James MOORE

MOORE, The Hon. James, P.C., B.A., M.A.

Personal Data

Party
Conservative
Constituency
Port Moody--Westwood--Port Coquitlam (British Columbia)
Birth Date
June 10, 1976
Website
http://en.wikipedia.org/wiki/James_Moore_(Canadian_politician)
PARLINFO
http://www.parl.gc.ca/parlinfo/Files/Parliamentarian.aspx?Item=c7660459-7e05-4540-b825-ce3958285806&Language=E&Section=ALL
Profession
broadcaster

Parliamentary Career

November 27, 2000 - December 22, 2003
CA
  Port Moody--Coquitlam--Port Coquitlam (British Columbia)
December 23, 2003 - May 23, 2004
CPC
  Port Moody--Coquitlam--Port Coquitlam (British Columbia)
June 28, 2004 - November 29, 2005
CPC
  Port Moody--Westwood--Port Coquitlam (British Columbia)
January 23, 2006 - September 7, 2008
CPC
  Port Moody--Westwood--Port Coquitlam (British Columbia)
  • Parliamentary Secretary to the Minister of Public Works and Government Services (February 7, 2006 - April 9, 2006)
  • Parliamentary Secretary to the Minister of Public Works and Government Services and for the Pacific Gateway and the Vancouver-Whistler Olympics (April 10, 2006 - June 24, 2008)
  • Secretary of State (Asia-Pacific Gateway) (2010 Olympics) (Official Languages) (June 25, 2008 - October 29, 2008)
October 14, 2008 - March 26, 2011
CPC
  Port Moody--Westwood--Port Coquitlam (British Columbia)
  • Secretary of State (Asia-Pacific Gateway) (2010 Olympics) (Official Languages) (June 25, 2008 - October 29, 2008)
  • Minister of Canadian Heritage (October 30, 2008 - July 14, 2013)
  • Minister for Official Languages (October 30, 2008 - July 14, 2013)
May 2, 2011 - August 2, 2015
CPC
  Port Moody--Westwood--Port Coquitlam (British Columbia)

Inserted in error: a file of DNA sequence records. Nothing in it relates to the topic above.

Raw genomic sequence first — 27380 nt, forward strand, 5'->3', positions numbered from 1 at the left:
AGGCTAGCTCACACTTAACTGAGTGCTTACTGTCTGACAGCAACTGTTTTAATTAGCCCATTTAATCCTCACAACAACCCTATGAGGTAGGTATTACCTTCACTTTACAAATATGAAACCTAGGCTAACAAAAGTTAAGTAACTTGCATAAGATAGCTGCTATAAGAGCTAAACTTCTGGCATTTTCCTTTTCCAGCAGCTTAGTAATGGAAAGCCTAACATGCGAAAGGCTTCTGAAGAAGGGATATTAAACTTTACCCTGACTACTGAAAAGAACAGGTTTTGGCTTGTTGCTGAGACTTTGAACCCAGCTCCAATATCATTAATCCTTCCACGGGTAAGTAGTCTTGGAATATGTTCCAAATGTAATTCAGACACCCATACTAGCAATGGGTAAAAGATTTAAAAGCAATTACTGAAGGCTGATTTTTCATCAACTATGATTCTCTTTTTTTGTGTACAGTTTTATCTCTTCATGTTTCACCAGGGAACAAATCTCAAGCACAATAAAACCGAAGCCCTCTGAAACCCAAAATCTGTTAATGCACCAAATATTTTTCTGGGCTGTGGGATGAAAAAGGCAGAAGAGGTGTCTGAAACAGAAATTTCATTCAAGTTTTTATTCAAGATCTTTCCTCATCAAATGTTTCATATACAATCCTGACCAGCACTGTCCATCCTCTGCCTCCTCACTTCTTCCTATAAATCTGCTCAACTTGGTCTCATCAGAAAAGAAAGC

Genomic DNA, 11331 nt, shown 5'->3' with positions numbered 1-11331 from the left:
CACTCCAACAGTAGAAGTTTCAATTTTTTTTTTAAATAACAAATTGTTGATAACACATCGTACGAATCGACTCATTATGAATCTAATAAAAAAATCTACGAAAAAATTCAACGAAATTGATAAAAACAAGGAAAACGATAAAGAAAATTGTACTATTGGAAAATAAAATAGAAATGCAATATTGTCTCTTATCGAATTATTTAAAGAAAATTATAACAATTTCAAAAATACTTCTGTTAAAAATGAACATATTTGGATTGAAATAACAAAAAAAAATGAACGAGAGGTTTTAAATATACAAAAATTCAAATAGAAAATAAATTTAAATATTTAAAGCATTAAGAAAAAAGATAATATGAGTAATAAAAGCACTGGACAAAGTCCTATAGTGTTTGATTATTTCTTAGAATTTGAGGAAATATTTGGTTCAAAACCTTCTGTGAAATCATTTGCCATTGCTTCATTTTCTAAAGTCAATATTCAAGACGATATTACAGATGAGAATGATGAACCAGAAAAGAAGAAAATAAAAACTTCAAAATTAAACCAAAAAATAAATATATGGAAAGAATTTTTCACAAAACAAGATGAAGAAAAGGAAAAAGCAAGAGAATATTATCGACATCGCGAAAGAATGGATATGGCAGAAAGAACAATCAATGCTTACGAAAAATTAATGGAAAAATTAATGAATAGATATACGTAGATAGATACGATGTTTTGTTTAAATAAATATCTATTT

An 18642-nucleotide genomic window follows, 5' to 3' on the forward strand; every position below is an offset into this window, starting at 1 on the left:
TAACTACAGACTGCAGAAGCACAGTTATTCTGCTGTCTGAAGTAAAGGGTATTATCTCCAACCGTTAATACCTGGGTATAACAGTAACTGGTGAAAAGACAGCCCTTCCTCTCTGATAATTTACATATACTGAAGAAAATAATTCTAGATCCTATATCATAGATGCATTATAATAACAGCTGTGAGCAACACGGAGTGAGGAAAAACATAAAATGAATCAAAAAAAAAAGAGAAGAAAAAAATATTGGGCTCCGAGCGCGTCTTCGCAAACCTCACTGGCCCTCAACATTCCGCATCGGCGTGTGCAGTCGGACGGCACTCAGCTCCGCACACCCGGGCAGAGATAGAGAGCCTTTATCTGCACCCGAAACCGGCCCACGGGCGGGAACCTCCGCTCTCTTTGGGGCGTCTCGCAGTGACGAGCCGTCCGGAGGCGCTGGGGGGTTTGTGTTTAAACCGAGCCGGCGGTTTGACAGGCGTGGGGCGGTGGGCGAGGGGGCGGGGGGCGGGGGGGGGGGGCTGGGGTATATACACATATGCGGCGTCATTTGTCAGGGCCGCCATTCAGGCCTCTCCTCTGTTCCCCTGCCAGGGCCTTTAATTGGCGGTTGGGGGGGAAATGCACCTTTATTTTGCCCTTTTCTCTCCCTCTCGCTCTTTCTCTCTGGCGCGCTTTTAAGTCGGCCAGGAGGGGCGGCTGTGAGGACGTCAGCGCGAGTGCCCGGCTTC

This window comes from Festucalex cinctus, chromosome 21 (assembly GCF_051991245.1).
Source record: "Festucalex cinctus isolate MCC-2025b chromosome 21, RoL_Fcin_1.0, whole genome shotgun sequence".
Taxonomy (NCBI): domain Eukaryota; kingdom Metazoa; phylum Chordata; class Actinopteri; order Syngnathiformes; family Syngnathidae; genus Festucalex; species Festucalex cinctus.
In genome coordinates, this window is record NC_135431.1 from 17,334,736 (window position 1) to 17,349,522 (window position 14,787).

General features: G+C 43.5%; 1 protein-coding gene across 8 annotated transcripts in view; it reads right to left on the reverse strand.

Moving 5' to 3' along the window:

• Minister of Canadian Heritage (October 30, 2008 - July 14, 2013)
  • Minister for Official Languages (October 30, 2008 - July 14, 2013)
  • Minister of Aboriginal Affairs and Northern Development (February 15, 2013 - February 21, 2013)
  • Minister of Industry (July 15, 2013 - November 3, 2015)
May 2, 2011 -
CPC
  Port Moody--Westwood--Port Coquitlam (British Columbia)
  • Minister of Canadian Heritage (October 30, 2008 - July 14, 2013)
  • Minister for Official Languages (October 30, 2008 - July 14, 2013)
  • Minister of Aboriginal Affairs and Northern Development (February 15, 2013 - February 21, 2013)
  • Minister of Industry (July 15, 2013 - November 3, 2015)

Most Recent Speeches (Page 5 of 452)


May 28, 2015

Hon. James Moore

With respect, Mr. Speaker, I am happy to debate the bill as much as the opposition would want to. This is a 30-minute time for debate, of back and forth, basically a 30-minute question period on this legislation. If New Democrats want to use that time to ask rhetorical partisan questions, they are free to do so. I am happy to stand here and talk substantively about any section of the bill for this half an hour.

Equally, I was before the industry committee for a two-hour period, answering questions of great substance from the hon. member's colleague, whom I know has spent a lot of time on this legislation in a good-faith effort to contribute to public policy and to talk about it there. I have appeared before the industry committee, including this week. I was before the committee for an hour; there were no questions from the NDP on this legislation. I was before the committee on three other occasions. There were no questions from the NDP on this legislation.

The member opposite could easily have come to the committee. Other members were there. She could have come and asked me questions on this legislation. She was not there. Equally, the member for Terrebonne—Blainville—

Topic:   Government Orders
Subtopic:   Digital Privacy Act
Full View Permalink

May 28, 2015

Hon. James Moore

Mr. Speaker, the amendments in this legislation introduce requirements for organizations to report potentially harmful breaches of information security safeguards, like data breaches. For example, if there is a data breach on credit card information on a website, they have to report that information to the Privacy Commissioner immediately and also notify the affected individuals. It is a dual track of accountability. If someone involved in e-commerce is purchasing something on a website and that website may have been hacked and the person's information has been potentially lost or stolen, there is an immediate responsibility for the firm that has lost the information to report it directly to the Privacy Commissioner and also to the people who are affected. There is a dual track of accountability, and this is essential.